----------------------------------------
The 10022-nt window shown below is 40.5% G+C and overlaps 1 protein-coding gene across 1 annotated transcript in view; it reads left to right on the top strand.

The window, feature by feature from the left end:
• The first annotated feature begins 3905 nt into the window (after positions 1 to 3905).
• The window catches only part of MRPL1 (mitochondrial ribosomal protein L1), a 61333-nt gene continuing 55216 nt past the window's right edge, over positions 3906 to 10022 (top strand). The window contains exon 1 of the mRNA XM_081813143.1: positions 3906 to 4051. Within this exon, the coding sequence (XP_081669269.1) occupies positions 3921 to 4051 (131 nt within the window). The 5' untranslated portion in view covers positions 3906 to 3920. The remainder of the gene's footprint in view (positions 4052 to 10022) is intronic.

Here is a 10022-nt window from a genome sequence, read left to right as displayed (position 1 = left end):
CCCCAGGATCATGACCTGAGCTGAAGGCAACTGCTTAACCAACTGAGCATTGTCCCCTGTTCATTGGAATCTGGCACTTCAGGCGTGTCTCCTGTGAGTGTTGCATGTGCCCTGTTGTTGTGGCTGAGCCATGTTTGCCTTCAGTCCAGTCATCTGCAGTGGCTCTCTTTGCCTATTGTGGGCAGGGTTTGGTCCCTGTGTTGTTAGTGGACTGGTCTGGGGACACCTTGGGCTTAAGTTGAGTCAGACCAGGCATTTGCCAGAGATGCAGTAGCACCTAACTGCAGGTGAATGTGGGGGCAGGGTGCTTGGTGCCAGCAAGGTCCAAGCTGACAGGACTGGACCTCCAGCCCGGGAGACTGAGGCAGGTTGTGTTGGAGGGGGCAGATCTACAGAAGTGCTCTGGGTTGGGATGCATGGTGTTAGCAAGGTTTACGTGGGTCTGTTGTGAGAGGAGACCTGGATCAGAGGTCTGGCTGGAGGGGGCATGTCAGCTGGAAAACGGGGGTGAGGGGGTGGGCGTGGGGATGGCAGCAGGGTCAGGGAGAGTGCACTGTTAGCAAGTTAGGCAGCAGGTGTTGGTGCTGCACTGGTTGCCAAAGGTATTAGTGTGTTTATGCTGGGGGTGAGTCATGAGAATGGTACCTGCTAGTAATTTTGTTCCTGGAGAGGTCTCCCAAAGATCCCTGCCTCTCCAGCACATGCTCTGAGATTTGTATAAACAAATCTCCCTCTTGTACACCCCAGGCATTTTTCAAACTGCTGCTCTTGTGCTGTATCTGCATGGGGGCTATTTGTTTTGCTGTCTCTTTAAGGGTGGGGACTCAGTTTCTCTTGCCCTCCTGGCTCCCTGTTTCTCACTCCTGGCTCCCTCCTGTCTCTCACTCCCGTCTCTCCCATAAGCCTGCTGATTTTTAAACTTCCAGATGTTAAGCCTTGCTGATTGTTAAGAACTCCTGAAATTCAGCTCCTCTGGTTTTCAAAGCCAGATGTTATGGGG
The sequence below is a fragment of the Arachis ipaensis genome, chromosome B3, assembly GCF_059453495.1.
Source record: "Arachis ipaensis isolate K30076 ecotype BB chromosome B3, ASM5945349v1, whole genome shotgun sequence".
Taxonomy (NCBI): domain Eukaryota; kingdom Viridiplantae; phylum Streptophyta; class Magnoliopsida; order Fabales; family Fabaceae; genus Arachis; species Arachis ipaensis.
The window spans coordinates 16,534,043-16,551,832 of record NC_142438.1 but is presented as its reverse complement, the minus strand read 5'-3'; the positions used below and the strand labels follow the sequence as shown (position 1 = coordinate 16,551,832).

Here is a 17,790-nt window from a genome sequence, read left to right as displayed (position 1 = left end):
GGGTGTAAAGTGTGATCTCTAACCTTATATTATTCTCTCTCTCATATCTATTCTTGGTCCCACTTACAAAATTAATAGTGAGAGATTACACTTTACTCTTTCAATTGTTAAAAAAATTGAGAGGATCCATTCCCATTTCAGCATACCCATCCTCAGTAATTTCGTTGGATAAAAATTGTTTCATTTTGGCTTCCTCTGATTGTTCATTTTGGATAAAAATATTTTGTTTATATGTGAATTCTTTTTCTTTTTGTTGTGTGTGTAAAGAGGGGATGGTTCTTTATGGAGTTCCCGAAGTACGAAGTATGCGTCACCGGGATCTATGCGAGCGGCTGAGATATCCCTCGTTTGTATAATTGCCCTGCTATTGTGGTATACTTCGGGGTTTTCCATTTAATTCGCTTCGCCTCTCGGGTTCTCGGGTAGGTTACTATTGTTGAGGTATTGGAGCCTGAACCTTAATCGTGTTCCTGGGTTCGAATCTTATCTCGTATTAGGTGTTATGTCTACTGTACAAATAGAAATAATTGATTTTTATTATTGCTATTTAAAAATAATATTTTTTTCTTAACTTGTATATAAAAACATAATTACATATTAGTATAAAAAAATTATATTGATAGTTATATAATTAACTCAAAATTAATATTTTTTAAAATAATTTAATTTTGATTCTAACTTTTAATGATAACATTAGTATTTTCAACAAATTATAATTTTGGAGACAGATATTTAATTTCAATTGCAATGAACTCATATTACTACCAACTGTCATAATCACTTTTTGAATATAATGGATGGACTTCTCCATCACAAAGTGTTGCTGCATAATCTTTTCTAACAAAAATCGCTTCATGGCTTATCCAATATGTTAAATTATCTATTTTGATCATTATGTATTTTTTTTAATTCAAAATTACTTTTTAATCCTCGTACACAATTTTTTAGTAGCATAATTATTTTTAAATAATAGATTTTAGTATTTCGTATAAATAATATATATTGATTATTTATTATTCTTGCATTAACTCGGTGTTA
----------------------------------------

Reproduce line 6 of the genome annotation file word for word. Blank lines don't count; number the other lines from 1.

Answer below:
CCCCAGGATCATGACCTGAGCTGAAGGCAACTGCTTAACCAACTGAGCATTGTCCCCTGTTCATTGGAATCTGGCACTTCAGGCGTGTCTCCTGTGAGTGTTGCATGTGCCCTGTTGTTGTGGCTGAGCCATGTTTGCCTTCAGTCCAGTCATCTGCAGTGGCTCTCTTTGCCTATTGTGGGCAGGGTTTGGTCCCTGTGTTGTTAGTGGACTGGTCTGGGGACACCTTGGGCTTAAGTTGAGTCAGACCAGGCATTTGCCAGAGATGCAGTAGCACCTAACTGCAGGTGAATGTGGGGGCAGGGTGCTTGGTGCCAGCAAGGTCCAAGCTGACAGGACTGGACCTCCAGCCCGGGAGACTGAGGCAGGTTGTGTTGGAGGGGGCAGATCTACAGAAGTGCTCTGGGTTGGGATGCATGGTGTTAGCAAGGTTTACGTGGGTCTGTTGTGAGAGGAGACCTGGATCAGAGGTCTGGCTGGAGGGGGCATGTCAGCTGGAAAACGGGGGTGAGGGGGTGGGCGTGGGGATGGCAGCAGGGTCAGGGAGAGTGCACTGTTAGCAAGTTAGGCAGCAGGTGTTGGTGCTGCACTGGTTGCCAAAGGTATTAGTGTGTTTATGCTGGGGGTGAGTCATGAGAATGGTACCTGCTAGTAATTTTGTTCCTGGAGAGGTCTCCCAAAGATCCCTGCCTCTCCAGCACATGCTCTGAGATTTGTATAAACAAATCTCCCTCTTGTACACCCCAGGCATTTTTCAAACTGCTGCTCTTGTGCTGTATCTGCATGGGGGCTATTTGTTTTGCTGTCTCTTTAAGGGTGGGGACTCAGTTTCTCTTGCCCTCCTGGCTCCCTGTTTCTCACTCCTGGCTCCCTCCTGTCTCTCACTCCCGTCTCTCCCATAAGCCTGCTGATTTTTAAACTTCCAGATGTTAAGCCTTGCTGATTGTTAAGAACTCCTGAAATTCAGCTCCTCTGGTTTTCAAAGCCAGATGTTATGGGG